So you will live as a Theravada monk in a Chinese Mahayana monastery?

In ancient India it was not rare for monks of different Buddhist schools to dwell peacefully in the same monastery. I have found Master Jen Chun to be one of the most admirable monks I have ever known: vastly learned, with profound understanding of Buddhism, yet utterly simple, humble, and selfless; strict in discipline yet always bubbling with laughter and loving kindness. He is, moreover, an authority on the Agamas, a body of literature in the Chinese Tripitaka that corresponds to the Pali Nikayas. Thus I find his approach quite congruent with my own. He has asked me to give teachings at the monastery on the Pali suttas and the Pali language, and the resident monks and many lay followers are keen to attend both courses. We hope to make the monastery a place where well-disciplined monks of any authentic Vinaya tradition can reside and live together harmoniously. The place, incidentally, is named Bodhi Monastery, but it is sheer coincidence that I wound up at a monastery that bears my name.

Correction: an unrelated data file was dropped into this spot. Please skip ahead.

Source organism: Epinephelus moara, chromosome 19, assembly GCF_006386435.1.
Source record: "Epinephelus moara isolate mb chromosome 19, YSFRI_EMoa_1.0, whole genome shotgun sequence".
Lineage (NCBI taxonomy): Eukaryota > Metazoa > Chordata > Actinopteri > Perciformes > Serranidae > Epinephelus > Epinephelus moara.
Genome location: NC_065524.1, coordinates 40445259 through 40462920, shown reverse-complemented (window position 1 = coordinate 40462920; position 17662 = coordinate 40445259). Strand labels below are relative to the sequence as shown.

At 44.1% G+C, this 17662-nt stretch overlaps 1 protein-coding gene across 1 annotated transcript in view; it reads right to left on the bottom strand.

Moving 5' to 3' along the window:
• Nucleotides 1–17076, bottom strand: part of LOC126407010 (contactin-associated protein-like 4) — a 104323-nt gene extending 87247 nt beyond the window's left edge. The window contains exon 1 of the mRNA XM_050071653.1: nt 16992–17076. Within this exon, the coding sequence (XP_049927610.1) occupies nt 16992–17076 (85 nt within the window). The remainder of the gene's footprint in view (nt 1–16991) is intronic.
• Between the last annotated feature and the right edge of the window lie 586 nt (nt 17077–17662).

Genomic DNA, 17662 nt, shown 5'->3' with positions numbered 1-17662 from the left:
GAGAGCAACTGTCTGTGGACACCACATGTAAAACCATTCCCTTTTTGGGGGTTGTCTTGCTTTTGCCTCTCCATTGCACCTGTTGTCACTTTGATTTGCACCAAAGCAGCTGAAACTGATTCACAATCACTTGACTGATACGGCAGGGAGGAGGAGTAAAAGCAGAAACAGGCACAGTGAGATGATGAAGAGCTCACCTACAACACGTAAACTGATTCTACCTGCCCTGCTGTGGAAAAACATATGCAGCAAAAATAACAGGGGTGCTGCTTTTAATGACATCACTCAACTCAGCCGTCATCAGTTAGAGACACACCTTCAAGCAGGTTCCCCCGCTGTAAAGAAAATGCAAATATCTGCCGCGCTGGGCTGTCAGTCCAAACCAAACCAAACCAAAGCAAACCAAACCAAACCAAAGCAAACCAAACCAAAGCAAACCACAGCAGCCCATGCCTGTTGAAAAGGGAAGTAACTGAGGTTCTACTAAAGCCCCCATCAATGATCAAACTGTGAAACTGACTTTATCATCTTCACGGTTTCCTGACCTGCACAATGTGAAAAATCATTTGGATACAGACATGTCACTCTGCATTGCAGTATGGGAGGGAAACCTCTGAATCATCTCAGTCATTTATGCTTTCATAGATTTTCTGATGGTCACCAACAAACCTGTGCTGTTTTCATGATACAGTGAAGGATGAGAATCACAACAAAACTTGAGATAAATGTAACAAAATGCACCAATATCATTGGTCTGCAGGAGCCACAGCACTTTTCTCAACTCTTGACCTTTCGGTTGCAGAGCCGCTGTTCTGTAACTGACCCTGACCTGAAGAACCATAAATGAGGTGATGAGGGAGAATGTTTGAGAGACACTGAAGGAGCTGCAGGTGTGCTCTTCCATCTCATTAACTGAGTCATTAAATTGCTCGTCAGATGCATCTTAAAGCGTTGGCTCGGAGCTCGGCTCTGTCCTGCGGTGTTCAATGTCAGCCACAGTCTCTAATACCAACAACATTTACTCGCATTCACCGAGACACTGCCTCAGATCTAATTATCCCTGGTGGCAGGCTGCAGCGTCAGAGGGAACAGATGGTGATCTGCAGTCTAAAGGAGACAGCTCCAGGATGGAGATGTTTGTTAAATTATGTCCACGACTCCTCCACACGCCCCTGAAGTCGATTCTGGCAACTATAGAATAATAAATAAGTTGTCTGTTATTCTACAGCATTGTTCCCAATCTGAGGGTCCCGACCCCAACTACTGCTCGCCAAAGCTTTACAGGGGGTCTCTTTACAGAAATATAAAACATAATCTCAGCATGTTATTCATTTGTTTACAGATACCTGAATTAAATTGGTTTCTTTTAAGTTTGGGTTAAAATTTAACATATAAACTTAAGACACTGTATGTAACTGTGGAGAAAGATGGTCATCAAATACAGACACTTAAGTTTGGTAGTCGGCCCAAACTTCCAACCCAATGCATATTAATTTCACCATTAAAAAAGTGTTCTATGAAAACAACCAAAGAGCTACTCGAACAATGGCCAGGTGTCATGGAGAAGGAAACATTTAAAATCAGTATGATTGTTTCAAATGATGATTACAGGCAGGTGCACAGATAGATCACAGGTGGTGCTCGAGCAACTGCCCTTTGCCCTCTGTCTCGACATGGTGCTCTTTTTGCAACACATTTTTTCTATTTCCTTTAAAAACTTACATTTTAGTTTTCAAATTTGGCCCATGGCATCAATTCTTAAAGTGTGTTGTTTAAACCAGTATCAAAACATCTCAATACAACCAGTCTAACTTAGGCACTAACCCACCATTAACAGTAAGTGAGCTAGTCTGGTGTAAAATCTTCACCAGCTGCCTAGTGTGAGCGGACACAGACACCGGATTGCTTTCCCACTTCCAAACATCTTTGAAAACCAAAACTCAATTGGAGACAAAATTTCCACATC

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Bhikkhu Bodhi – Aims of Buddhist Education

Posted by Theravada Dhamma on Januar 19, 2012
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Ideally, education is the principal tool of human growth, essential for transforming the unlettered child into a mature and responsible adult. Yet everywhere today, both in the developed world and the developing world, we can see that formal education is in serious trouble. Classroom instruction has become so routinized and pat that children often consider school an exercise in patience rather than an adventure in learning. Even the brightest and most conscientious students easily become restless, and for many the only attractive escape routes lie along the dangerous roads of drugs, sexual experimentation, and outbursts of senseless violence. Teachers too find themselves in a dilemma, dissatisfied with the system which they serve but unable to see a meaningful alternative to it.